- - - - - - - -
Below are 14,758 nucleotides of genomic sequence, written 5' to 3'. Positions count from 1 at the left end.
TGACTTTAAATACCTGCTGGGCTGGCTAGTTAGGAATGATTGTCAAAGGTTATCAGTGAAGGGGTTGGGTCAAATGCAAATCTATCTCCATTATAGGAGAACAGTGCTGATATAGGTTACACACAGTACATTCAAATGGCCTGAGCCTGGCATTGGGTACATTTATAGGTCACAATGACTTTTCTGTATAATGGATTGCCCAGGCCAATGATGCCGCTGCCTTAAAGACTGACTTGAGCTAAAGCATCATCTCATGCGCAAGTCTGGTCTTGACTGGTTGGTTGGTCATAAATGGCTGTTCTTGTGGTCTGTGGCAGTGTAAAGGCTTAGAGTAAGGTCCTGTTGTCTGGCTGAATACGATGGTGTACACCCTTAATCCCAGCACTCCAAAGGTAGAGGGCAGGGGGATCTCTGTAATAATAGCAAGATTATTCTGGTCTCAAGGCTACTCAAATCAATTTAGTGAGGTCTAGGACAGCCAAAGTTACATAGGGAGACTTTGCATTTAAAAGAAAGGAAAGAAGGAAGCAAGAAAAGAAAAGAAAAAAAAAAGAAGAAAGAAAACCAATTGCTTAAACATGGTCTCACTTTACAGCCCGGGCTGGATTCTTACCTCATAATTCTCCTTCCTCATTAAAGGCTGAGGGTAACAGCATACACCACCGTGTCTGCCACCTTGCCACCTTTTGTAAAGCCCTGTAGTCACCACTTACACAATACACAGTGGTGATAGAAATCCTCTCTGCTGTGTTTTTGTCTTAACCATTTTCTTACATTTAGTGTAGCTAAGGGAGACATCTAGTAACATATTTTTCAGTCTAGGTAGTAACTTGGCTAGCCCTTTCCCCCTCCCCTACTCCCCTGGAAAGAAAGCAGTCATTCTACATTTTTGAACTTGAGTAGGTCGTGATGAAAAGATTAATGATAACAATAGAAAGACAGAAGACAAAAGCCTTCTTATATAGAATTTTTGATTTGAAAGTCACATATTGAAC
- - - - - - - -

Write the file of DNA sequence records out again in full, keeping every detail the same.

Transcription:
Below are 14,758 nucleotides of genomic sequence, written 5' to 3'. Positions count from 1 at the left end.
TGACTTTAAATACCTGCTGGGCTGGCTAGTTAGGAATGATTGTCAAAGGTTATCAGTGAAGGGGTTGGGTCAAATGCAAATCTATCTCCATTATAGGAGAACAGTGCTGATATAGGTTACACACAGTACATTCAAATGGCCTGAGCCTGGCATTGGGTACATTTATAGGTCACAATGACTTTTCTGTATAATGGATTGCCCAGGCCAATGATGCCGCTGCCTTAAAGACTGACTTGAGCTAAAGCATCATCTCATGCGCAAGTCTGGTCTTGACTGGTTGGTTGGTCATAAATGGCTGTTCTTGTGGTCTGTGGCAGTGTAAAGGCTTAGAGTAAGGTCCTGTTGTCTGGCTGAATACGATGGTGTACACCCTTAATCCCAGCACTCCAAAGGTAGAGGGCAGGGGGATCTCTGTAATAATAGCAAGATTATTCTGGTCTCAAGGCTACTCAAATCAATTTAGTGAGGTCTAGGACAGCCAAAGTTACATAGGGAGACTTTGCATTTAAAAGAAAGGAAAGAAGGAAGCAAGAAAAGAAAAGAAAAAAAAAAGAAGAAAGAAAACCAATTGCTTAAACATGGTCTCACTTTACAGCCCGGGCTGGATTCTTACCTCATAATTCTCCTTCCTCATTAAAGGCTGAGGGTAACAGCATACACCACCGTGTCTGCCACCTTGCCACCTTTTGTAAAGCCCTGTAGTCACCACTTACACAATACACAGTGGTGATAGAAATCCTCTCTGCTGTGTTTTTGTCTTAACCATTTTCTTACATTTAGTGTAGCTAAGGGAGACATCTAGTAACATATTTTTCAGTCTAGGTAGTAACTTGGCTAGCCCTTTCCCCCTCCCCTACTCCCCTGGAAAGAAAGCAGTCATTCTACATTTTTGAACTTGAGTAGGTCGTGATGAAAAGATTAATGATAACAATAGAAAGACAGAAGACAAAAGCCTTCTTATATAGAATTTTTGATTTGAAAGTCACATATTGAAC